Saturday, 15 March 2014


Crow, oil on canvas, by Keith Epps.

Here's what the man himself has to say:

"I began composing this last autumn and started work on the canvas this January, but I really don’t know why it has taken so long and been so unnecessarily difficult to complete. Right up to the end it has seemed to fight back hard, and I’ve had to make many adjustments, corrections, and inventions to make it work. Still, it only gets painted once, and I think it’s worth getting it as right as I can.
This is a strongly narrative painting based on something I saw in my childhood. It shows two moments a couple of minutes apart; three of the figures on the left are repeated on the right. The location is literally just up the road from a previous painting – the far tree behind the main group on the left is the main tree in Wreck No.12, and both pieces share the sunlit vista on the left.
This painting has also had an extraordinarily long incubation period. I found this location in summer 2011, but had no idea what to use it for. Then, last autumn, I realised that it was the setting for an idea that I’d first tried out in 1981, but which I’d not been able to take forward. I dug out those drawings from my pile of sketchbooks, and set about reworking them into this setting.
The figures on the right were quite troublesome. They had to be small and unfocussed - too much detail would have drawn the eye – and, as what I think they are doing is shameful, I wanted then half-hidden. They had to be arranged so that their actions could be read, but partly obscured by the trees.
The foreground group was carefully composed using images sourced from both the Interweb and from my own childhood photos. The placing was crucial; particularly where the crow sits in relation to the palest tree. I wanted the crow to seem just slightly separate from the group holding it, and that vertical line does just that. I had roughly sketched this group out on paper, but the precise composing was done with photoshop layers, one for each figure, over the background image. I just moved them about, and back and forward, and adjusted them into the setting until they worked as I wanted them to. Before you ask – no, I’m not there.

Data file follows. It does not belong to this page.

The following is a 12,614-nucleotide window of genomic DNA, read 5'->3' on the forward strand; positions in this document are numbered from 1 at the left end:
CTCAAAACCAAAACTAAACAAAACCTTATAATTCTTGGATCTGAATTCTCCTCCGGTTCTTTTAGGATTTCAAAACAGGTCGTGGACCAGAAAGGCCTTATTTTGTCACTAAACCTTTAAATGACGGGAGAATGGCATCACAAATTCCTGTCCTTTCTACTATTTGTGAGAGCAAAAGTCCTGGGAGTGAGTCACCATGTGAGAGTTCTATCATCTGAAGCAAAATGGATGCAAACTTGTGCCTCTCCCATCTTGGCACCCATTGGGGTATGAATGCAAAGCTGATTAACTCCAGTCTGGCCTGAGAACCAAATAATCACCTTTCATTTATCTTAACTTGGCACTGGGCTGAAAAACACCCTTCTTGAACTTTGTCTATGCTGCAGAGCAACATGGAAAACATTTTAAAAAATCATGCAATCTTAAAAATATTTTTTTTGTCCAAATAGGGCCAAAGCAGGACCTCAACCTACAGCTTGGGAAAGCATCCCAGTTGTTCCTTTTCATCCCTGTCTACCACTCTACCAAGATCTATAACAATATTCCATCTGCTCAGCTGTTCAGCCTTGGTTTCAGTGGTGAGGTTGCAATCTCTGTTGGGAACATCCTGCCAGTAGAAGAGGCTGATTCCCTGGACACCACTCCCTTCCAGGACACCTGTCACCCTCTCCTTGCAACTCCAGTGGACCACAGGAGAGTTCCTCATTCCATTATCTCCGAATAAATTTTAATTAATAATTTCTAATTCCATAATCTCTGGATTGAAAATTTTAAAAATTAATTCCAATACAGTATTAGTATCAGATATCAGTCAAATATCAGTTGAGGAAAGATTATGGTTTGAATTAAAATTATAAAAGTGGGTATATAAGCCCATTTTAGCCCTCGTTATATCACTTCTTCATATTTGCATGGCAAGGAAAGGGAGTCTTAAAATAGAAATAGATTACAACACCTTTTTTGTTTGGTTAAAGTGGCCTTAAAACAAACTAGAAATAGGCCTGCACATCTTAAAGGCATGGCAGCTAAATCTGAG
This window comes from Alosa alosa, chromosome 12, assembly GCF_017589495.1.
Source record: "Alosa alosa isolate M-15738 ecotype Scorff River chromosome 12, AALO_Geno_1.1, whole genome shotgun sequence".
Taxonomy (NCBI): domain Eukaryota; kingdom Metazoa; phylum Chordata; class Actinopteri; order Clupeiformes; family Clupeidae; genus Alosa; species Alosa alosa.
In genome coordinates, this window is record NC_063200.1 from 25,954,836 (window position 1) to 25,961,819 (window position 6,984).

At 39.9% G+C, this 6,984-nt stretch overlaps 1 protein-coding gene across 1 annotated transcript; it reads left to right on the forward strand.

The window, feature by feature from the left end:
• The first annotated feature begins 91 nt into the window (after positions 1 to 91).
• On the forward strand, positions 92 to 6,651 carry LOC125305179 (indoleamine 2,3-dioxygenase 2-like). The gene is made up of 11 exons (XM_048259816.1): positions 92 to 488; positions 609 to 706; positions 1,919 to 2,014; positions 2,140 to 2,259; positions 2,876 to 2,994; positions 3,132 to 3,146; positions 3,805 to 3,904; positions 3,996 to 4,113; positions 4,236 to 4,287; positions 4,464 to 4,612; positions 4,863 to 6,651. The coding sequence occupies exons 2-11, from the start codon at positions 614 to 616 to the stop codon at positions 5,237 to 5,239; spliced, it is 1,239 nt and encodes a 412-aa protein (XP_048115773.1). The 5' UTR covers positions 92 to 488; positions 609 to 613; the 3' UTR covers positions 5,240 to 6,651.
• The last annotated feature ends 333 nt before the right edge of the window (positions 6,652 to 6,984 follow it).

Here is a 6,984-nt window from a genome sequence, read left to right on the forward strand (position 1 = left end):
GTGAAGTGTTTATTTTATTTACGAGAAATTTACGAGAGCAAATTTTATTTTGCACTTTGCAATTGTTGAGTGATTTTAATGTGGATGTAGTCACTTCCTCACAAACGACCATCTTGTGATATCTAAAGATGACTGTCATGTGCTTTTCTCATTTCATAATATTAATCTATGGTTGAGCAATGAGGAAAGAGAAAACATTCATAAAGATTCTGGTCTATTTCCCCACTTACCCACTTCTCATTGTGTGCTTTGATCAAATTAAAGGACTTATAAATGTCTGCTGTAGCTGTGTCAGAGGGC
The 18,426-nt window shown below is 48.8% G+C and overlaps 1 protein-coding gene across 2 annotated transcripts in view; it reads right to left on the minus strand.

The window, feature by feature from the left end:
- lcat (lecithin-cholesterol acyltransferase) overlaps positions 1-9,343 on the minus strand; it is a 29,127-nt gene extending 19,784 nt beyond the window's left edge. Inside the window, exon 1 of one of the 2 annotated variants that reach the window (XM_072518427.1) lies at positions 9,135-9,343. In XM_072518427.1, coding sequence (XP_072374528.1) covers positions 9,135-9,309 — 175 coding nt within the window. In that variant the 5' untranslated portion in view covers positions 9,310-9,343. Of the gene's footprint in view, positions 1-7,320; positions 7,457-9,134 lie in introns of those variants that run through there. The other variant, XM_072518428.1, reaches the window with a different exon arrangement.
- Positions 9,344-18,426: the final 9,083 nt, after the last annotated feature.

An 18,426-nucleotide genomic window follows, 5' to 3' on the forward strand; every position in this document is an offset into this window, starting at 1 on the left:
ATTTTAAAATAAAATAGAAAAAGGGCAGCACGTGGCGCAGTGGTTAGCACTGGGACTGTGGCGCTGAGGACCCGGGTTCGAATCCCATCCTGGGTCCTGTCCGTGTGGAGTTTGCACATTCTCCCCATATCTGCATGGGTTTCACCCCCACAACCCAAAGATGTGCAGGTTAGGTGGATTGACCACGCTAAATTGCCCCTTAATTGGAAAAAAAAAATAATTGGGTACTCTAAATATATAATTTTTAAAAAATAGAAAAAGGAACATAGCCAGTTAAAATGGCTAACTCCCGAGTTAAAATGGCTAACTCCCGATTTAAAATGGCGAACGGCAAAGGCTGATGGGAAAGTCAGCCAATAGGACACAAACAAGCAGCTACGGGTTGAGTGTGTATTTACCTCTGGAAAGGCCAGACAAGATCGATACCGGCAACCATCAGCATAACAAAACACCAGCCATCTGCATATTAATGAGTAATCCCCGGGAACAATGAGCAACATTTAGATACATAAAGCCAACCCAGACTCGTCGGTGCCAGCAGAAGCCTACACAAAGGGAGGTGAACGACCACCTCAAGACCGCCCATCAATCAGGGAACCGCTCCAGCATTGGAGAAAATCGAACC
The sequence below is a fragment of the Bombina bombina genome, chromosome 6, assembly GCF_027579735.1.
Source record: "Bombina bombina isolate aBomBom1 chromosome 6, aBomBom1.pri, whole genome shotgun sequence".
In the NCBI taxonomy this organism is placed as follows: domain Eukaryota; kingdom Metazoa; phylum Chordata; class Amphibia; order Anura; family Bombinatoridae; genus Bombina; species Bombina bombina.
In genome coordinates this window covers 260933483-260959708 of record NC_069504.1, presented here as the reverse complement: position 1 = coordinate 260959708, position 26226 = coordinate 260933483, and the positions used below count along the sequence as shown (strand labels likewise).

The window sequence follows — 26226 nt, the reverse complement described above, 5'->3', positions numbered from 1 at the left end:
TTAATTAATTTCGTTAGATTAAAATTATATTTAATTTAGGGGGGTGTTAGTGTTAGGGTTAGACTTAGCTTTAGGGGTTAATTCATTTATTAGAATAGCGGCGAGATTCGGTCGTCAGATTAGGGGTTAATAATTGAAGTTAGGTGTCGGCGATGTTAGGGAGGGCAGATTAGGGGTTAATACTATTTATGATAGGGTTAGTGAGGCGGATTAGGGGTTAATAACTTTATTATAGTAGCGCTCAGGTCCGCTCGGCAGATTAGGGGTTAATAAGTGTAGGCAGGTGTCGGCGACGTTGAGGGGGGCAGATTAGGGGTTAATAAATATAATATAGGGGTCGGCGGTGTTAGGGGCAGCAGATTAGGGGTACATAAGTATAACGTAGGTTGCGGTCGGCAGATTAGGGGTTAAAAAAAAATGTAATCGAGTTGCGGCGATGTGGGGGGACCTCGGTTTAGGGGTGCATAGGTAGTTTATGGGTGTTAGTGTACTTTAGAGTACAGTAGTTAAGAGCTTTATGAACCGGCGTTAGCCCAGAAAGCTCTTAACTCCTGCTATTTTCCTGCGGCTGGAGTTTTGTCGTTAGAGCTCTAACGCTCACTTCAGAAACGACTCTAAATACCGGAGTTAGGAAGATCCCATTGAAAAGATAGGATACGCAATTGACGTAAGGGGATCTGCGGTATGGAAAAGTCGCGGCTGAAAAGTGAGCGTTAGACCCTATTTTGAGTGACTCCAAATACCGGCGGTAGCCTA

Happily, there is clear evidence in the middle and right foreground of last month’s study of leaves, though some appear less beech than rhododendron.
Technically there’s nothing new here, though I did finally resort to buying Cadmium yellows for making the thin greens of indirect light in the central grassy area. These pigments are phenomenally powerful (and at £18 a tube phenomenally expensive). They do the job though, so respect due…
The original, autobiographical, incident happened in the mid 1960s, when I was a sensitive little boy of about nine or ten. I was at a boarding school that was enclosed by woods, and there were always a lot of rooks and crows about. One beautiful late summer afternoon I was just pottering about outside and a group of older boys approached, to pass me, going away from the school towards a shallower line of trees beside the cricket pitch. The lead boy was carefully carrying a crow, and as I was smaller, I was very close to it. A leg hung down and its beak was open, and it blinked with a milky eyelid.
‘Where are you going with that?’ I said
‘It’s injured, so we’re going to kill it’
I didn’t understand. I started to cry, so they pushed me to one side and kept me at a distance while the three biggest boys took the crow into the trees, laid it on the ground, and beat it to death with sticks. And I was horrified, and I screamed and screamed.
Thinking about it now I’m still very sad. I think that, even at the time, I was aware of why they were killing this crow. Not - as they had lightly convinced themselves - out of pity to save its suffering, but out of curiosity and cruelty, to find out what it was like. 
And fifty years on I still remember it, and how the light was flooding through the trees."
Fascinating stuff, eh?
Speak soon.

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